Monday, December 15, 2008

OFA 2.0 and other acronyms

Two posts at techPresident introduce a few new acronyms in the wake of this weekend's meetings of Obama workers across the country.

OFA 2.0 -- Obama for America 2.0

The true power of what was built by the Obama campaign is not just in the numbers of emails collected or donations collected, but also in the number of people activated and connected to each other. Individuals, and small house-party meetings, inputting their data up to a central office don't add up to as much power as a visible, multi-centered, network of individuals and groups talking to each other and hammering out common plans. By merging its organizing smarts and its technological smarts, the Obama movement has the potential to be something much greater than its parts. It remains to be seen whether it will live up to that potential.

The caption of the picture, which is on the CommunityOrganize Ning site, reads "Learning how connected we really are. Each district had a ball of yarn that traveled to other attendees that they knew in other districts to show the power of our network in the room."

GSA -- General Services Administration (No, this one's not new. But it will puzzle together with what's coming next....)

The GSA runs, ostensibly the online portal to the government (and yes, we're descending into acronym hell, so try and bear with us) for people who want to do business with the Feds. Contained within the GSA is official guide for running a Federal government website - the aptly-named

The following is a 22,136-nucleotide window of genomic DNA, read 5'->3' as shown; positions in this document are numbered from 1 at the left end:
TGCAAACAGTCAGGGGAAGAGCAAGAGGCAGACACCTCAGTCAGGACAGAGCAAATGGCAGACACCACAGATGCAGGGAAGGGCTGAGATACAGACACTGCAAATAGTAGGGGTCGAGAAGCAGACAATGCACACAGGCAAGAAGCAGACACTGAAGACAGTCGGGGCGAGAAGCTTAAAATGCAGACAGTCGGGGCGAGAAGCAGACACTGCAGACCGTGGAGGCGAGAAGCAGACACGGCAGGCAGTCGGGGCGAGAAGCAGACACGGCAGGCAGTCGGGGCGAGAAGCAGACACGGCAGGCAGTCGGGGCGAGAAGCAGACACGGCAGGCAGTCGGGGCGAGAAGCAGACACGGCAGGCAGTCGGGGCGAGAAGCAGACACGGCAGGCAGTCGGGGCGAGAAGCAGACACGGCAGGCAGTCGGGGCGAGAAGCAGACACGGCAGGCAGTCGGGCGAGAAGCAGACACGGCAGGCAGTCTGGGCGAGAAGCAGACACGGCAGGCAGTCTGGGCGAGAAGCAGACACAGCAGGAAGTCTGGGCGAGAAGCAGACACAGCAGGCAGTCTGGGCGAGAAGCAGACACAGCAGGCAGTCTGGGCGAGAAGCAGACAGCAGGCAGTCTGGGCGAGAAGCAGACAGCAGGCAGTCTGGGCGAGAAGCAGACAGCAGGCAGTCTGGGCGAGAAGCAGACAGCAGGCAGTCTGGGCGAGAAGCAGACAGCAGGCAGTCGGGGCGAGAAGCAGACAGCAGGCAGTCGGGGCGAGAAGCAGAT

FWMC -- Federal Web Managers Council

The FWMC runs a management group and listserv for 700 government managers across the country - thus serving as the central power for what can be, what must be, and what will be in terms of social media and citizen-oriented public sector web operations. Its membership includes the White House, the State Department, Justice Department, Treasury and every Federal agency on down the line. When Barack Obama's digital media team sets out to change how the Federal government interacts with nation's citizens - and is pretty clear on its ambitions - this is the legacy bureaucratic it will begin with. And it's likely the new national Chief Technology Officer will take over the Federal web guidelines.

CTO -- Chief Technology Officer

That new Obama CTO will undoutedly benefit from an online survey run by Jed Sundwall and the Captura Group on government usage of social media - you can take the survey here, and it's pretty comprehensive. The survey reveals that one of the goals of the Obama technology platform is already well along: "Use cutting-edge technologies to create a new level of transparency, accountability, and participation for America's citizens."

Ya'll got that?



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